The Flash has got to be the hottest superhero show on television right now. With the exception of its parent show, Arrow, there’s nothing that comes close to the actual comic feel of the episodes that producer/creator Greg Berlanti has gifted to DC Comics fans. Of course, Berlanti also created Arrow, so in the case of The Flash lightning definitely does strike twice. So it falls to a talented writer like Abbie Bernstein, who also wrote the The Art of Mad Max (which was reviewed on this site), to give loyal fans and Flash devotees the behind-the-scenes perspective of how all this comes together in Titan Books’ The Art and Making of the Flash.
First off, the foreword from Greg Berlanti is not only eye-opening but is an essential start to this book. We learn about his love of the Silver-Age Flash books, and his experiences with a grouchy comic store owner not only endear him to the audience of this book but also to legions of comic fans everywhere. This is a guy that comic junkies can immediately relate to, and this is the tone that a Flash-lover wants to hear as she turns the pages and reads about the making of this iconic television show.
Divided into relevant and detailed sections that wonderfully illustrate characters, settings and detailed props and scenery, this book is an essential bible for understanding, exploring and savouring the various aspects of this fast-growing fan-favourite. I especially enjoyed the personal comments from performers like Grant Gustin himself who quipped that the Flash uniform was a “super-suit that was always a dream of his,” making it “the most surreal part of the experience”. With insightful and personal statements like these added to the candid and relaxed photos of the cast and production crew, fans will feel invited to be part of the filmmaking experience.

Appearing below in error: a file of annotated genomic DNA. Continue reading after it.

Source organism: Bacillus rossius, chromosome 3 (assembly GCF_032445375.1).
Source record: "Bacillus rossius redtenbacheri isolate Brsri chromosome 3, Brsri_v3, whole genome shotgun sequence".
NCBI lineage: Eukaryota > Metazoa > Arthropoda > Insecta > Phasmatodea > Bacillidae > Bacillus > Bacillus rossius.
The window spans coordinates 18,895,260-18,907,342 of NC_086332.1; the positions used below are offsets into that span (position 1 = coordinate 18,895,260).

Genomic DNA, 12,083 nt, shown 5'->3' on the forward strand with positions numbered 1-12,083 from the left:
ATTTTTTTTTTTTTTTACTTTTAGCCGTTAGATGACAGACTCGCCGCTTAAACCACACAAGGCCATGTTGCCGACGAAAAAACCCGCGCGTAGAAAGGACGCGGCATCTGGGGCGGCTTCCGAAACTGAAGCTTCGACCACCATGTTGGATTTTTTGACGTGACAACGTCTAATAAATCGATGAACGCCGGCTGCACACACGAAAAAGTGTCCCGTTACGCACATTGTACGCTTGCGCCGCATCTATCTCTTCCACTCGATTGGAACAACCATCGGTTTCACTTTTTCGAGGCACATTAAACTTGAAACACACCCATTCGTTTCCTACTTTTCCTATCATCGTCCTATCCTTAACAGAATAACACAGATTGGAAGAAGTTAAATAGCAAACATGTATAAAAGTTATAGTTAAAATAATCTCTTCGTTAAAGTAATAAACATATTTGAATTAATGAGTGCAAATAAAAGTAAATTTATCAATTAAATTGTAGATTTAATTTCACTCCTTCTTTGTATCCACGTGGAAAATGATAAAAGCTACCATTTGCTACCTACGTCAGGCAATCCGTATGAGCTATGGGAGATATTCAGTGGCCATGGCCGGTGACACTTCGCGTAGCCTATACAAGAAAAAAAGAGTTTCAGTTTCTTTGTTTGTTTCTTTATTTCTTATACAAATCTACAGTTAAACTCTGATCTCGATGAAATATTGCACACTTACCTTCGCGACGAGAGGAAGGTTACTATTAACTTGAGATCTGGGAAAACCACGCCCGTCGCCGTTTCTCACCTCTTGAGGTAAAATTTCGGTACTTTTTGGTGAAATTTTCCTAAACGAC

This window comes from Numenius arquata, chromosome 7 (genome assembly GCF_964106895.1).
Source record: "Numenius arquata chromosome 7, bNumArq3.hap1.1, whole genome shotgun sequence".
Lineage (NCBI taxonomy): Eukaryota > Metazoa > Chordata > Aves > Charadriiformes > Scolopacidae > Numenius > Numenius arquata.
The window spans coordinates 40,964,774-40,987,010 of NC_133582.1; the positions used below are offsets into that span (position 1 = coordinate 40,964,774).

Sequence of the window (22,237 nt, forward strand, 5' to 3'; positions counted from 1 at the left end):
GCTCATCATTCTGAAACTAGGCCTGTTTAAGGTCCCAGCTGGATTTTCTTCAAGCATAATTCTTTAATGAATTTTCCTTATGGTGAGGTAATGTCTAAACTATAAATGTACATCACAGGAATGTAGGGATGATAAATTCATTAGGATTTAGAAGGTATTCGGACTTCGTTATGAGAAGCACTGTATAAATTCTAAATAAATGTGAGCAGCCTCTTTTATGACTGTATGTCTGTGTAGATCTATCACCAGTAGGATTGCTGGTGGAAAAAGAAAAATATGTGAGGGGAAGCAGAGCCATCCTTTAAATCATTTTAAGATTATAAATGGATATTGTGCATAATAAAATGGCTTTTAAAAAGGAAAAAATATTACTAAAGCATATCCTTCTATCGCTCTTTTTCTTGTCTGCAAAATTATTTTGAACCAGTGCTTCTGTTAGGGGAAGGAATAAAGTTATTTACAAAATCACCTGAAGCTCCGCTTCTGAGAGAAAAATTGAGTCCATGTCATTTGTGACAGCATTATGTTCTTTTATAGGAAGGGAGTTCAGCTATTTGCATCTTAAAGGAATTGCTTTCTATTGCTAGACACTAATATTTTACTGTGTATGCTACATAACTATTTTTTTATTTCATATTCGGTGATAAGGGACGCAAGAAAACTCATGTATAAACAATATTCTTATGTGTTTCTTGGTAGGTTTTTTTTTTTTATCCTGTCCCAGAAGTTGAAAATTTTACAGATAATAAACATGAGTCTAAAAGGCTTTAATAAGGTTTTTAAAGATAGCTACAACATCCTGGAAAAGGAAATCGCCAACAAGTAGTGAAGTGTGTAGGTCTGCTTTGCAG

What more can you give to an army of slavering comic fans? How about interviews with the actors who play the central and supporting roles in the show? When a fan reads intimate and up-close comments from these actors, it’s a vicarious and near visceral moment that’s like a personal set tour or a meeting at a convention.
Comic fans will be particularly excited to learn of Geoff Johns’ involvement in the show. Of course, Flash fans know of Johns’ credits in creating the Rebirth run of The Flash which was instrumental in revitalizing this character for DC Comics. In fact, when Greg Berlanti relates his experiences in reading Crisis on Infinite Earths as a precursor for some of the major plotlines in this show, that goes far in solidifying the authenticity and legitimacy of the show. After all, Berlanti pretty much acknowledged his desire to keep the show as faithful to the comic as much as possible. That sort of accreditation goes far with comic fans who are eagerly searching the show for easter eggs and connections back to the beloved source material. Fans know their franchises better than the producers and you can be sure that they are looking for faults with a perception as sensitive as the finest tooth comb.